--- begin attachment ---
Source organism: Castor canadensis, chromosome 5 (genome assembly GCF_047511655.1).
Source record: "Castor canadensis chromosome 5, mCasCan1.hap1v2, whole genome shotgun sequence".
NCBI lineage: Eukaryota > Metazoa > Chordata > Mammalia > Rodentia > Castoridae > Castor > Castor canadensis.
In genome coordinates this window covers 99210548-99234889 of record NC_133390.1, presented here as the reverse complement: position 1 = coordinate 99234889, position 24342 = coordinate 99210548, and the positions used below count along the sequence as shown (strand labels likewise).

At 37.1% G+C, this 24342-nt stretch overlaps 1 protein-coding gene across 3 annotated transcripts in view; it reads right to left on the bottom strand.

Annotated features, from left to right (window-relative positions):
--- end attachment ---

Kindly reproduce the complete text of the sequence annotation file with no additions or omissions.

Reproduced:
Source organism: Castor canadensis, chromosome 5 (genome assembly GCF_047511655.1).
Source record: "Castor canadensis chromosome 5, mCasCan1.hap1v2, whole genome shotgun sequence".
NCBI lineage: Eukaryota > Metazoa > Chordata > Mammalia > Rodentia > Castoridae > Castor > Castor canadensis.
In genome coordinates this window covers 99210548-99234889 of record NC_133390.1, presented here as the reverse complement: position 1 = coordinate 99234889, position 24342 = coordinate 99210548, and the positions used below count along the sequence as shown (strand labels likewise).

At 37.1% G+C, this 24342-nt stretch overlaps 1 protein-coding gene across 3 annotated transcripts in view; it reads right to left on the bottom strand.

Annotated features, from left to right (window-relative positions):